Q&A: The Age of Jackson Podcast

Daniel N. Gullotta is a historian of Christianity, particularly interested in the history of North American Christianity and Biblical interpretation. He is currently a Ph.D. student in Religious Studies at Stanford University, specializing in American Religious History. His scholarship, for the most part, is focused on 18th and 19th century American Christianity. You can follow him on twitter at @DanielGullotta and The Age of Jackson Podcast at @AgeofJacksonPod 

  1. Tell us a little about your background 

I was born in Australia, on the Sunshine Coast. I did my undergraduate study of the Australian Catholic University before transferring to St. Paul’s Theological College to begin my training to become an Anglican priest. While the ministry didn’t work out for me, I was still absorbed by the study of religion and its role in shaping human history. Eventfully, I found myself dating an American woman, my future wife, and this got me into United States history with all its complex religious underpinning. Before I had been studying the ancient world, with all its gaps in the record and missing pieces from the archives, but understanding American history opened up a world of possibilities. After moving to the U.S., I was accepted into Yale University’s Divinity School in their M.A.R. program, sharpening my focus on the Jacksonian era due to my interest in the Second Great Awakening. Now, I am a Ph.D. student at Stanford University and my current research is centered on Andrew Jackson as a mythic figure, a symbol to be rallied around, and the devotion expressed by his followers.

2. Where did the idea for The Age of Jackson Podcast come from?

I am an enthusiastic devotee of audiobooks and podcasts, but I noticed a gap in the podcasting market related to the early American republic. There were so many podcasts about the American Revolution, the Civil War, and recent American history, but the late 18th and early 19th century was just completely missing. I wanted to correct this, so I figured I would throw my hat in the ring and provide a service to the public and to the profession. Additionally, thanks to the rise of Donald Trump, Andrew Jackson had found his way into the spotlight again, along with a lot of commentary on his era from people who frankly did not know what they were talking about on both sides of the political aisle. As for the name, while it is very fashionable to bash Arthur M. Schlesinger Jr.’s The Age of Jackson (with good reason in some cases) it holds a place in my heart, so the name is a nod to that work, as well being an easy marketable catchall for the podcast’s period of interest.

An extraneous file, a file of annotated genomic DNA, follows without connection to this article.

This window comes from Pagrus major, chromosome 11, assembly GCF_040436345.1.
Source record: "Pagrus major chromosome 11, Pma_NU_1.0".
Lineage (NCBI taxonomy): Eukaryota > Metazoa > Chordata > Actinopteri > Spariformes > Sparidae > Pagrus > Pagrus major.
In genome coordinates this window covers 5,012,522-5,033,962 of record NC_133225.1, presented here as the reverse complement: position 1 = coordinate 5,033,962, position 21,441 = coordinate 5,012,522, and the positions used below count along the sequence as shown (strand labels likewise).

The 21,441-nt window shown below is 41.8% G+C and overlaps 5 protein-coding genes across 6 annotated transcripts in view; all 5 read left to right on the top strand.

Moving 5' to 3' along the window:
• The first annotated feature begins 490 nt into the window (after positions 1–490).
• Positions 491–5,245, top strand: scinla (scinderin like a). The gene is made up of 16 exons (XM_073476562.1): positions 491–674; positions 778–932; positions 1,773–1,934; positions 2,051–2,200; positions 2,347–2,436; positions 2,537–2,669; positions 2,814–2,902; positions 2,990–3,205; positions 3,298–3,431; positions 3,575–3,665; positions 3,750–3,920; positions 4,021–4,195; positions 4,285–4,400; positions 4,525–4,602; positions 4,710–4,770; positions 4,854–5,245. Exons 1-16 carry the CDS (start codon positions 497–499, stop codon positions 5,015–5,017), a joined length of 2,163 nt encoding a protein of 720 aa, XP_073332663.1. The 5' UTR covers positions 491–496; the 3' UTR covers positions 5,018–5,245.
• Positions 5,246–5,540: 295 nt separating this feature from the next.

3. What’s the ‘behind the scenes’ of an episode? 

Thankfully things have gotten a bit easier because publishers and authors now know about the podcast, so they are soliciting me for interviews with their forthcoming titles. But normally I go onto Amazon or Google and see what works based in the Jacksonian era are coming out, and I then send the author an email asking if they would like to do an interview with me. These are normally done over Skype or over the phone. The publishers, all of which have been wonderful and amazingly supportive, send me a publicity copy of the book in question and I try and read as much as I can to ensure a fruitful interview. I draw up about ten or so questions, sending them to my guest in advance so they can prepare. I schedule an interview for about a week or two after the book has been read and the questions are ready. It can be a bit chaotic because I am a student first and foremost, so my own work comes first. I typically do a bit of editing over the weekend and have the episodes ready for release on a Friday (apart from the ‘History of History’ episodes, which are released on a Monday). Finding someone to talk about a landmark study in the field is not always easy because you are asking someone to give up their time to talk about a book they didn’t write, which is why I am so grateful to the historians who have partaken in those episodes. While the learning curve on the production side of things was rough and the set up wasn’t exactly cheap, things are getting easier now and far more streamlined.

4. Who did you think your audience would be, and was this prediction accurate?

I wasn’t sure, to be honest, because the name “Andrew Jackson” can a really popularizing one. I figured they would be people interested in history, but who similarly wanted to know what happened after the American Revolution but before the Civil War. My biggest hope was that students would find it and that it would help them or get them more interested. What has been so gratifying so far is how many undergraduates have tuned in and emailed me, asking for more recommendations or just thanking me for an interview I did. A few high school teachers and college professors have also played parts of interviews in their classrooms, which still blows me away. It is a really humbling experience, but really exciting as well!